Habitual liars and cheaters, con artists and swindlers are extremely self-centered and controlling people. They focus on manipulating other people simply as a way of life, for their own benefit.
People like Donna Andersen clearly know what this kind of evil looks like. They know because they once trusted people who turned out to be sociopaths -- people who deceived them intentionally, who took from them both tangible and intangible things of value, through encounters in romantic, familial or business relationships, whether over a period of hours, days, weeks, months or years.
Now, with the publication of her new book, Love Fraud: How Marriage to a Sociopath Fulfilled my Spiritual Plan, Donna Andersen tells the full and intimate story of how she slowly learned harsh truths about sociopaths and the consequences from relationships with them. "I thought I was marrying a successful businessman, James Montgomery. It turned out I was his business. He took all my money and left me seriously in debt. I found out, far too late, that my husband had a history of defrauding women. I also found out he's not alone. Experts estimate that 1% to 4% of the population are sociopaths, depending upon whom you ask. That means there may be 3 to 12 million sociopaths in the United States, and 68 million to 272 million sociopaths worldwide," Andersen writes.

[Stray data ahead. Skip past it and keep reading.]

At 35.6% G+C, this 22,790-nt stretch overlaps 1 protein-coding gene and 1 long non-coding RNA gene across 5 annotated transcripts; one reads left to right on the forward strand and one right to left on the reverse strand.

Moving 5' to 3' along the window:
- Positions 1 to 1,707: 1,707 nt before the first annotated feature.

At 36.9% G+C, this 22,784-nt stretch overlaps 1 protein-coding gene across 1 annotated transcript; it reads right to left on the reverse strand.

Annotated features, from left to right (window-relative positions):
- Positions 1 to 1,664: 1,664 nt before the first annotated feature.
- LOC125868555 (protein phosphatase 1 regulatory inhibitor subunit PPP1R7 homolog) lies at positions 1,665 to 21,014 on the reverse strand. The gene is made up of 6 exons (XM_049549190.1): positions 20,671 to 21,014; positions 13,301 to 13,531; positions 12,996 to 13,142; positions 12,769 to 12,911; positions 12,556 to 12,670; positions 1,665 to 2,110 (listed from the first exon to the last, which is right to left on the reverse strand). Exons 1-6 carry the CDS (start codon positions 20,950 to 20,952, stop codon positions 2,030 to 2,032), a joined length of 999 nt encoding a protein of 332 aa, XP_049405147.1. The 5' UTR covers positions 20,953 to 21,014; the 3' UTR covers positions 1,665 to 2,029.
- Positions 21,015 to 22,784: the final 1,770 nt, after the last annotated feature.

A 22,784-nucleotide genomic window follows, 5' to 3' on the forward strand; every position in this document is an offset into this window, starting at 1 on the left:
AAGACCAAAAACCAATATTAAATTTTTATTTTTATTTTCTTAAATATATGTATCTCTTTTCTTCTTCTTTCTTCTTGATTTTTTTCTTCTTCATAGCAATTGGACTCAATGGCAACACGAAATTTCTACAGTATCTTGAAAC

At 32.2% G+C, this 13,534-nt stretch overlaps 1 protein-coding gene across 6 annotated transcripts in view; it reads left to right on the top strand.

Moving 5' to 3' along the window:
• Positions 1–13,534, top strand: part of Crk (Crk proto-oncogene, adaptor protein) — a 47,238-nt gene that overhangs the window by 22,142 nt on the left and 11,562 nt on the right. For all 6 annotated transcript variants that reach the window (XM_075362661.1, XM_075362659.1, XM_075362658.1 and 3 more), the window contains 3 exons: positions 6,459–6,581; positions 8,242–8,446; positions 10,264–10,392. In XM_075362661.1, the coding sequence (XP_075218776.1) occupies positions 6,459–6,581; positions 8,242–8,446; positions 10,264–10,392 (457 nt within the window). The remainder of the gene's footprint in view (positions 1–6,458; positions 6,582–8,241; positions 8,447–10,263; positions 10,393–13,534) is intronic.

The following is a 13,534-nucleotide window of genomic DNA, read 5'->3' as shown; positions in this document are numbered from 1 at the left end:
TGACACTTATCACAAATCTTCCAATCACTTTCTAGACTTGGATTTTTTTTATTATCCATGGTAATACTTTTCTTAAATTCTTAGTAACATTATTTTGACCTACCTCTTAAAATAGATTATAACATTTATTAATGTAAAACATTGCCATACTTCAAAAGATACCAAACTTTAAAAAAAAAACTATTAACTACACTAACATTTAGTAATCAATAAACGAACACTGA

Andersen had previously shared parts of her story through blogs on the Lovefraud.com website she launched on July 19, 2005, which now helps thousands across the globe who've been devastated by sociopaths, to realize they are not crazy after all. Lovefraud.com also featured a review of Mary Jo Buttafuoco's 2009 book about life with Joey Buttafuoco, whose dalliances with a teenager, Amy Fisher, became a sensational media story after Fisher shot Mary Jo in the head.
Both Andersen and Mary Jo Buttafuoco, though not licensed as professionals in the field of psychology, did significant research on sociopathy. In recollections of living with men who brought too much turmoil into their lives, both staunchly refer to their exes as "sociopaths."